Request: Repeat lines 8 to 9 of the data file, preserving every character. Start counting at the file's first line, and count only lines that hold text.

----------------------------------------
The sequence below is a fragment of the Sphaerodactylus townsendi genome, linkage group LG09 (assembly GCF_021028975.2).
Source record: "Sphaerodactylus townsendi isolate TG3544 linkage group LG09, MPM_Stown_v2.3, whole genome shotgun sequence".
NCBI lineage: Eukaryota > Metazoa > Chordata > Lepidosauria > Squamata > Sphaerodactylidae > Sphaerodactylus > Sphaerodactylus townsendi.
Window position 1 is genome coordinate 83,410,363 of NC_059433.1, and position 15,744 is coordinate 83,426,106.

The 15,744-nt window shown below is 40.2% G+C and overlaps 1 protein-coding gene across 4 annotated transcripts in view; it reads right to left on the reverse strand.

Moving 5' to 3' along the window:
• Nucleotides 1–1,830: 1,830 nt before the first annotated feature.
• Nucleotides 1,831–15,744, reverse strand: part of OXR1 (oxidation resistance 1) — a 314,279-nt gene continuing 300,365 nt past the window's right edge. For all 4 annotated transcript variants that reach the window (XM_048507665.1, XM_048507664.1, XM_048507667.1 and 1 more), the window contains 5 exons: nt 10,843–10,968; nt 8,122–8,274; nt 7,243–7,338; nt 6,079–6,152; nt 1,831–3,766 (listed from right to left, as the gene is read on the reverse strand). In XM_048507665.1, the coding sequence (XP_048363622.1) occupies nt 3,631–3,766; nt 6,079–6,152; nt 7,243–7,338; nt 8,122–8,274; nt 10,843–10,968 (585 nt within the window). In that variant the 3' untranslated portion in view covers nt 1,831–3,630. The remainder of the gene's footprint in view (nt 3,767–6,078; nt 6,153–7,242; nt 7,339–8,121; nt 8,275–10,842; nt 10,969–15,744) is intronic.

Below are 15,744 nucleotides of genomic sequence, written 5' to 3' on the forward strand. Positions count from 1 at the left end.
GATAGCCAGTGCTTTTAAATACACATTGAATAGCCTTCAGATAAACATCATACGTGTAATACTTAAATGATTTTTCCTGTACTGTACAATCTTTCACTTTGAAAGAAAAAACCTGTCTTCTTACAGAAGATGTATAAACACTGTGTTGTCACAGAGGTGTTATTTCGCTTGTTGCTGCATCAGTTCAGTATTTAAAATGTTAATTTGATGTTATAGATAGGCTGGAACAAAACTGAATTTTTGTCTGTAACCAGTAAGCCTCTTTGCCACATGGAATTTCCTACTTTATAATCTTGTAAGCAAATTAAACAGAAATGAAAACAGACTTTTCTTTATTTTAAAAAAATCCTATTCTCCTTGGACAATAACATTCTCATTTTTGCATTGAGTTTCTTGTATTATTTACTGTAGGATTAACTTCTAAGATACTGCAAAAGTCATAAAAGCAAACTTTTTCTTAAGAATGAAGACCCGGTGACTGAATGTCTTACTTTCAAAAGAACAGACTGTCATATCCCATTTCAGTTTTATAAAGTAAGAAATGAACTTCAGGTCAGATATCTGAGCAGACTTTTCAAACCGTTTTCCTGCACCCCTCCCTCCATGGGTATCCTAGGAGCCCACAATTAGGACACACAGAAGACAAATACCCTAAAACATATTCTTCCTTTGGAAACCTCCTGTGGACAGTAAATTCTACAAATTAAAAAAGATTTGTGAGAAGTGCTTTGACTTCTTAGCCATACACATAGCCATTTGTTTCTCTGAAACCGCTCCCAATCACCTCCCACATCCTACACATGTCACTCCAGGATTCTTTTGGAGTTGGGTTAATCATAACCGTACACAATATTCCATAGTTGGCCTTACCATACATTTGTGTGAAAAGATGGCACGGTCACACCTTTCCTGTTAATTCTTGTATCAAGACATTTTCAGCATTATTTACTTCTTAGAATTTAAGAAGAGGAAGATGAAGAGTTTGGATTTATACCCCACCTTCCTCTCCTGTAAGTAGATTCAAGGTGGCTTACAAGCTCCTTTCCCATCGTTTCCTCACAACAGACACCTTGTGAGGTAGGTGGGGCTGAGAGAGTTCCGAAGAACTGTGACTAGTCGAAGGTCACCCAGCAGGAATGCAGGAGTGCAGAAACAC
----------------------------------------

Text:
• Nucleotides 1,831–15,744, reverse strand: part of OXR1 (oxidation resistance 1) — a 314,279-nt gene continuing 300,365 nt past the window's right edge. For all 4 annotated transcript variants that reach the window (XM_048507665.1, XM_048507664.1, XM_048507667.1 and 1 more), the window contains 5 exons: nt 10,843–10,968; nt 8,122–8,274; nt 7,243–7,338; nt 6,079–6,152; nt 1,831–3,766 (listed from right to left, as the gene is read on the reverse strand). In XM_048507665.1, the coding sequence (XP_048363622.1) occupies nt 3,631–3,766; nt 6,079–6,152; nt 7,243–7,338; nt 8,122–8,274; nt 10,843–10,968 (585 nt within the window). In that variant the 3' untranslated portion in view covers nt 1,831–3,630. The remainder of the gene's footprint in view (nt 3,767–6,078; nt 6,153–7,242; nt 7,339–8,121; nt 8,275–10,842; nt 10,969–15,744) is intronic.

Below are 15,744 nucleotides of genomic sequence, written 5' to 3' on the forward strand. Positions count from 1 at the left end.